BYOD Takes Off: Understanding the Concerns of BYOD Security
When it comes to BYOD security, you still need to protect your intellectual property and infrastructure against threats, but now on another level.
29 April 2014
Houston, we have liftoff! The force of bring your own device (BYOD) has launched like a rocket across organizations both big and small. According to a Gartner survey of CIOS, half of employers will require their staff to bring their own device to work by 2017.
Due to benefits like flexibility for employees, cost-savings and increased productivity, this strong ascent may not be much of a surprise to you. Just make sure that before implementing a BYOD program you consider the added layers of complexity around mobile support and security. By forcing companies to rely on the security of their own infrastructures and the devices of their employees, partners and providers, companies could risk losing end-user control of information.
When incorporating BYOD into your organization, there are many challenges you could encounter. Here are just a few of the major concerns:
With the continued advancement of technology, an obvious benefit of using your own device is productivity - you can get work done from wherever you are with whatever device you have. But while it’s certainly convenient and more comfortable for employees to choose their own devices, organizations need to consider how to protect their intellectual property when granting the use of personal devices. This can be a big issue for companies, especially from an IT perspective. With BYOD added to the equation, not only does IT need to worry about how to implement mobile into their activities and applications, but now they need to do so on a device by device basis. Implementing endpoint security controls alone won’t work. Businesses need to apply a multi-layered approach - from system to applications to networks to endpoint controls – and ensure that each employee has the right permission to said information. There are additional ways to safeguard intellectual property through security - more on this later.
Another concern to be aware of is threats. Due to the multifaceted nature of current and emerging threats, protecting information has become even more complex - especially considering multiple personal devices. Now, businesses need to protect themselves against many different kinds of threats like cyber-criminals, hackers, data leakage, stolen or lost devices and even user-error. BYOD makes safeguarding against threats even more intricate since it brings with it an additional security risk for organizations like unauthorized access to data, data loss and unsecure networks. Despite these risks, BYOD security can work - organizations should put a VDI in place so staff can use corporate applications and data on personal devices without having to connect to the company’s network.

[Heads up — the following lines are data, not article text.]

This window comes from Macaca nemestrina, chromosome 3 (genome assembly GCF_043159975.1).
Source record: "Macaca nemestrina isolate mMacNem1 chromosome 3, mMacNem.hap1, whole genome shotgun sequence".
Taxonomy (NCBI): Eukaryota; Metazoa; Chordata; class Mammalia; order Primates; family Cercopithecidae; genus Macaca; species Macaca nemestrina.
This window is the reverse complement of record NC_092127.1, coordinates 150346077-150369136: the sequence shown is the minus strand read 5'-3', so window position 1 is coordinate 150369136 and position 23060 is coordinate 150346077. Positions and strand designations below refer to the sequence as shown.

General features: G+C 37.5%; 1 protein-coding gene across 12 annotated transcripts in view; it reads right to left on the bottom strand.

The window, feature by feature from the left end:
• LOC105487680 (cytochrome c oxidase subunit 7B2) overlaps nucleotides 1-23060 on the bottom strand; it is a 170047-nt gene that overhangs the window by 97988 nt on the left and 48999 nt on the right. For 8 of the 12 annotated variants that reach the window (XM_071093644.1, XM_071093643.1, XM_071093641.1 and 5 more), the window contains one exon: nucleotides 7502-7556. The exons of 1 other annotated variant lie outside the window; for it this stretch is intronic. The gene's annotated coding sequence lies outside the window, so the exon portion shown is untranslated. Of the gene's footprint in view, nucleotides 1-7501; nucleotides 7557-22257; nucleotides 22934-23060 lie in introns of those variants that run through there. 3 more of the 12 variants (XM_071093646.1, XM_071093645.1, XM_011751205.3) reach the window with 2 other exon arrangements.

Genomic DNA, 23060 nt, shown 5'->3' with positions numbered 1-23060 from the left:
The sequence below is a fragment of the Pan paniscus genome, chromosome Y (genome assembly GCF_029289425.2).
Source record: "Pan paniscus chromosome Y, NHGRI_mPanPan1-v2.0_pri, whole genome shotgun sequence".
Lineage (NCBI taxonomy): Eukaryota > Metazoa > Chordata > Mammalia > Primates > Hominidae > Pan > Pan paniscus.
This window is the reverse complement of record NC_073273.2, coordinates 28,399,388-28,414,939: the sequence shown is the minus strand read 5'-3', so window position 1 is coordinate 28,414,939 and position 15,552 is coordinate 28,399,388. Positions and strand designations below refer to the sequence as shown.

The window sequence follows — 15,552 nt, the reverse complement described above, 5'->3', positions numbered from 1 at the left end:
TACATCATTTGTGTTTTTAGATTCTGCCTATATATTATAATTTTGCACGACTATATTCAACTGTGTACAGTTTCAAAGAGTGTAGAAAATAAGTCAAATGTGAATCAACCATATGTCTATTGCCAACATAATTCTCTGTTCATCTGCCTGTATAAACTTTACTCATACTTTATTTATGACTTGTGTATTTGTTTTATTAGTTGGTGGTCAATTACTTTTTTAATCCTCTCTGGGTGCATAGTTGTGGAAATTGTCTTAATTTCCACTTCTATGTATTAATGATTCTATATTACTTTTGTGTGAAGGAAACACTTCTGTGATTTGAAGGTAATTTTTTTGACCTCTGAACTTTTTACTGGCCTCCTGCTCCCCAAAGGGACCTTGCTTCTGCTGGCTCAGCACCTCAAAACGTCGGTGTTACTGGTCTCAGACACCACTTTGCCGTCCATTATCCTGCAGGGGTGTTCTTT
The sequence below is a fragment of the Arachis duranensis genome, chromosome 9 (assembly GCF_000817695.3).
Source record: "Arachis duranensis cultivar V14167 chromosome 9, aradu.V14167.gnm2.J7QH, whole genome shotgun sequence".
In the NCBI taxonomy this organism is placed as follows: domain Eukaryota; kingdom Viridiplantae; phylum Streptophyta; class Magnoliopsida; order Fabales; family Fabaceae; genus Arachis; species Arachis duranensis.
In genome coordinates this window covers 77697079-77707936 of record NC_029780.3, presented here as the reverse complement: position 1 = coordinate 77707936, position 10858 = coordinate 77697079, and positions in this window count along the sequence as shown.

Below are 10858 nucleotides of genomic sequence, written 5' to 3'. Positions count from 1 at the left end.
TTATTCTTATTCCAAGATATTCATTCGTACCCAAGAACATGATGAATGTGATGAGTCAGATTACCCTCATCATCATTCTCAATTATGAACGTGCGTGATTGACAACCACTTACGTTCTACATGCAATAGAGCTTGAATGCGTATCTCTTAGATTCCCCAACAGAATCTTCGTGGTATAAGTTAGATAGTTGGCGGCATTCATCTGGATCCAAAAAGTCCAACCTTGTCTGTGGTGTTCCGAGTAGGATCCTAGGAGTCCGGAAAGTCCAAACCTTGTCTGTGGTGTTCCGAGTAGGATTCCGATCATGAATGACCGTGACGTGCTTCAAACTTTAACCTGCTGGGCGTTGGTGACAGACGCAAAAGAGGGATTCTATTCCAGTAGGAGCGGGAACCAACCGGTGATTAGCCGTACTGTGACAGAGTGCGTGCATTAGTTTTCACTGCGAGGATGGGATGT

Finally, when it comes to security, you still need to protect your intellectual property/information and infrastructure against threats, but now you need to do it on another level. In securing personal devices, there are a number of factors to consider. For one, supporting employees' personal devices adds layers of complexity to security – you need to be able to support many different types of devices and operating platforms while adhering to varying networks and device security features. Security cannot be effectively managed at the device level – controls should be applied as close to valuable data as possible. To protect your network and data from unauthorized access, consider requiring and implementing VPN technology, patches, firewalls, password protection and anti-virus software on all devices that could be used. Another alternative is to use an application like a secure file sharing app that could serve as the gateway between devices and enterprise systems - securing information even if the device is lost. Security for apps should include standard-based encryption with military-grade key management and high-grade cryptography. Additionally, the app should have security features like passcodes, timeouts, server authentication, provisioning and de-provisioning of internal and external mobile users to allow employees to collaborate securely, compliantly and without high risk.
When implementing a secure BYOD program in your organization, just make sure your organization puts the right safeguards in place to let you keep control of who’s doing what with your information and be sure to implement the proper endpoint security measures to protect against loss of intellectual property and emerging threats.
Remember, security should be just as vigorous on mobile as it is behind the firewall. It can be much more costly to your business to experience data loss than prevent it.
What does your organization do to protect information with BYOD strategies in place?
Meagan Parrish is the Senior Manager of Social Media at Intralinks. She is responsible for social media strategy development and the communications for Intralinks' online communities. Meagan has been creating social media strategies for a variety of companies across verticals for the past several years. She holds Bachelor degrees in Marketing and Finance, with a minor in English Literature.